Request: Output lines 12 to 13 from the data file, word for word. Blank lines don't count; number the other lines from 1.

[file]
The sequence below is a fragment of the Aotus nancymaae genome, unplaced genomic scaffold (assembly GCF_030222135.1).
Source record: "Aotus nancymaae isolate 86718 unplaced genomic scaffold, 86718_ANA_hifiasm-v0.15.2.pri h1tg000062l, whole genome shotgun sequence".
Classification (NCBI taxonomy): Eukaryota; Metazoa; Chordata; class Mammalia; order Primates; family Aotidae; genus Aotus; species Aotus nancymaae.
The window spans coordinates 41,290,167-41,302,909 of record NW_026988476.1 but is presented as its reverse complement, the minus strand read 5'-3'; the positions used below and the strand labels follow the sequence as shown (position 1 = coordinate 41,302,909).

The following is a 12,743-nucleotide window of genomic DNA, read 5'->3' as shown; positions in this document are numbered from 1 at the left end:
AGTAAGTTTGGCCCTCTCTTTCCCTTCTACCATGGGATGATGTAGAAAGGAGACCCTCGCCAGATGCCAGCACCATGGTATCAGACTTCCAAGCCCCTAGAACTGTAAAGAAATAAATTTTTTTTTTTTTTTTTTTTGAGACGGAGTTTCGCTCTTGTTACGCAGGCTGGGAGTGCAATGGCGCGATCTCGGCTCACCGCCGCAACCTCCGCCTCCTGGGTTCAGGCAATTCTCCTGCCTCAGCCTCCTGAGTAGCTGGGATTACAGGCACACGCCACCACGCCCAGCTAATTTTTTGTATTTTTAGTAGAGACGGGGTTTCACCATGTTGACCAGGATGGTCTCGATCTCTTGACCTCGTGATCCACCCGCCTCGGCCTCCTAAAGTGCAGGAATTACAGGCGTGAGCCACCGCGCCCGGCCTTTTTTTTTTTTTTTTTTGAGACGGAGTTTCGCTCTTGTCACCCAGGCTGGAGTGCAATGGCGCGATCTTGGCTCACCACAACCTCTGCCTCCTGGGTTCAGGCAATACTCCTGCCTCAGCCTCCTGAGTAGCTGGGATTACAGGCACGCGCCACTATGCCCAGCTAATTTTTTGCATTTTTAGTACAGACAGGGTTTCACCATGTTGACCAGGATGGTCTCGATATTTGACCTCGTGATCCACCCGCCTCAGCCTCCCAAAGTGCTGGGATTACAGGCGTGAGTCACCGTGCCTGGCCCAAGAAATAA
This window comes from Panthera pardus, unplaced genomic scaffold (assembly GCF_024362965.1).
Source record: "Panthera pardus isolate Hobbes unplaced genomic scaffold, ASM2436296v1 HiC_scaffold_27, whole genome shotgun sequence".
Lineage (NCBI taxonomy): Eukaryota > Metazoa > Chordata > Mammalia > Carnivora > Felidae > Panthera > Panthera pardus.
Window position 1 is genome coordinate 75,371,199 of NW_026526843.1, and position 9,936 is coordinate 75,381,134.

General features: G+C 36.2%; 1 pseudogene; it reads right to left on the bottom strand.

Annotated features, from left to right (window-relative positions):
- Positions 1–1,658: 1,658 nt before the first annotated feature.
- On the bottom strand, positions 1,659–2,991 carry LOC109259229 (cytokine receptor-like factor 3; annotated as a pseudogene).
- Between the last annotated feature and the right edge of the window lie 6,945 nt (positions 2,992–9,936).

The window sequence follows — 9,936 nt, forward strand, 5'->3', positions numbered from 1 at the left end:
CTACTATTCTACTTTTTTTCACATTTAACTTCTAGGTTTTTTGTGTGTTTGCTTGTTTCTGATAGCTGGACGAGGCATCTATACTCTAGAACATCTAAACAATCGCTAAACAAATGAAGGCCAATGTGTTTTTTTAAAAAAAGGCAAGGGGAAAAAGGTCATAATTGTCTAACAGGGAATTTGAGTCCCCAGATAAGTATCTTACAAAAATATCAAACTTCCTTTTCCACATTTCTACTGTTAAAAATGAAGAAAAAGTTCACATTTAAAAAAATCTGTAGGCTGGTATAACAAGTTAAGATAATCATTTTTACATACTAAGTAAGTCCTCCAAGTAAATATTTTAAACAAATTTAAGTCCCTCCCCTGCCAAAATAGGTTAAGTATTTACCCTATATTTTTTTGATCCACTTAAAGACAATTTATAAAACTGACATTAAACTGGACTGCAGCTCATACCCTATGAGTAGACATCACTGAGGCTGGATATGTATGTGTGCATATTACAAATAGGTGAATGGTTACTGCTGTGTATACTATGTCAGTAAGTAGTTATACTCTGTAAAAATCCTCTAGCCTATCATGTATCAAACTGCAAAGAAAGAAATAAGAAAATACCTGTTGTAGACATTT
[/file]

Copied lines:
Annotated features, from left to right (window-relative positions):
- Positions 1–1,658: 1,658 nt before the first annotated feature.